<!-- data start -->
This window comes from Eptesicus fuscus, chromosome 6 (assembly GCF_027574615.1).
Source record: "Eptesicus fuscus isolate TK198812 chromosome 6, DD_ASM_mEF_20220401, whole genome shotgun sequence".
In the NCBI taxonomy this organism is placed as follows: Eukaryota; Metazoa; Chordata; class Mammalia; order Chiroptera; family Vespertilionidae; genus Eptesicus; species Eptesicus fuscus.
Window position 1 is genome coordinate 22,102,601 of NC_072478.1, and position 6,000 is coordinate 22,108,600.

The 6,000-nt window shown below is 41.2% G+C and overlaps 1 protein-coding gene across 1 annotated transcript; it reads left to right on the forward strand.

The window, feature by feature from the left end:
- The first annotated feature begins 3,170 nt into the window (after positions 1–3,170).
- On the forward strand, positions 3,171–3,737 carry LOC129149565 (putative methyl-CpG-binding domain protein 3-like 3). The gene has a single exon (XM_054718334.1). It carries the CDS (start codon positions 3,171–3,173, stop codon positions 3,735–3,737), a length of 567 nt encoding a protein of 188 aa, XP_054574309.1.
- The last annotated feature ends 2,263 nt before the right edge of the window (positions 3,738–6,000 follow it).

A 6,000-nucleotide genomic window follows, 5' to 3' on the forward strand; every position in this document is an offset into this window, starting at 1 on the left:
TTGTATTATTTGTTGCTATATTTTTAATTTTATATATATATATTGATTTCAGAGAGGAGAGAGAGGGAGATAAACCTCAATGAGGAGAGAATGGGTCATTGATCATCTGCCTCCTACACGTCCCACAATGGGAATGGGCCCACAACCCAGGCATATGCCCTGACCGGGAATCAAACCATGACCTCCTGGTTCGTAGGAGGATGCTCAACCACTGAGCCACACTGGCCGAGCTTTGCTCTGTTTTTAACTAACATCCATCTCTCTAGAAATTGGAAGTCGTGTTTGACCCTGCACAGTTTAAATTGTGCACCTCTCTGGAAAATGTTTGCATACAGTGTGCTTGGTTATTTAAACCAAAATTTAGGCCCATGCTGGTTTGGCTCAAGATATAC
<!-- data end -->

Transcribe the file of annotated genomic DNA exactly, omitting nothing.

This window comes from Eptesicus fuscus, chromosome 6 (assembly GCF_027574615.1).
Source record: "Eptesicus fuscus isolate TK198812 chromosome 6, DD_ASM_mEF_20220401, whole genome shotgun sequence".
In the NCBI taxonomy this organism is placed as follows: Eukaryota; Metazoa; Chordata; class Mammalia; order Chiroptera; family Vespertilionidae; genus Eptesicus; species Eptesicus fuscus.
Window position 1 is genome coordinate 22,102,601 of NC_072478.1, and position 6,000 is coordinate 22,108,600.

The 6,000-nt window shown below is 41.2% G+C and overlaps 1 protein-coding gene across 1 annotated transcript; it reads left to right on the forward strand.

The window, feature by feature from the left end:
- The first annotated feature begins 3,170 nt into the window (after positions 1–3,170).
- On the forward strand, positions 3,171–3,737 carry LOC129149565 (putative methyl-CpG-binding domain protein 3-like 3). The gene has a single exon (XM_054718334.1). It carries the CDS (start codon positions 3,171–3,173, stop codon positions 3,735–3,737), a length of 567 nt encoding a protein of 188 aa, XP_054574309.1.
- The last annotated feature ends 2,263 nt before the right edge of the window (positions 3,738–6,000 follow it).

A 6,000-nucleotide genomic window follows, 5' to 3' on the forward strand; every position in this document is an offset into this window, starting at 1 on the left:
TTGTATTATTTGTTGCTATATTTTTAATTTTATATATATATATTGATTTCAGAGAGGAGAGAGAGGGAGATAAACCTCAATGAGGAGAGAATGGGTCATTGATCATCTGCCTCCTACACGTCCCACAATGGGAATGGGCCCACAACCCAGGCATATGCCCTGACCGGGAATCAAACCATGACCTCCTGGTTCGTAGGAGGATGCTCAACCACTGAGCCACACTGGCCGAGCTTTGCTCTGTTTTTAACTAACATCCATCTCTCTAGAAATTGGAAGTCGTGTTTGACCCTGCACAGTTTAAATTGTGCACCTCTCTGGAAAATGTTTGCATACAGTGTGCTTGGTTATTTAAACCAAAATTTAGGCCCATGCTGGTTTGGCTCAAGATATAC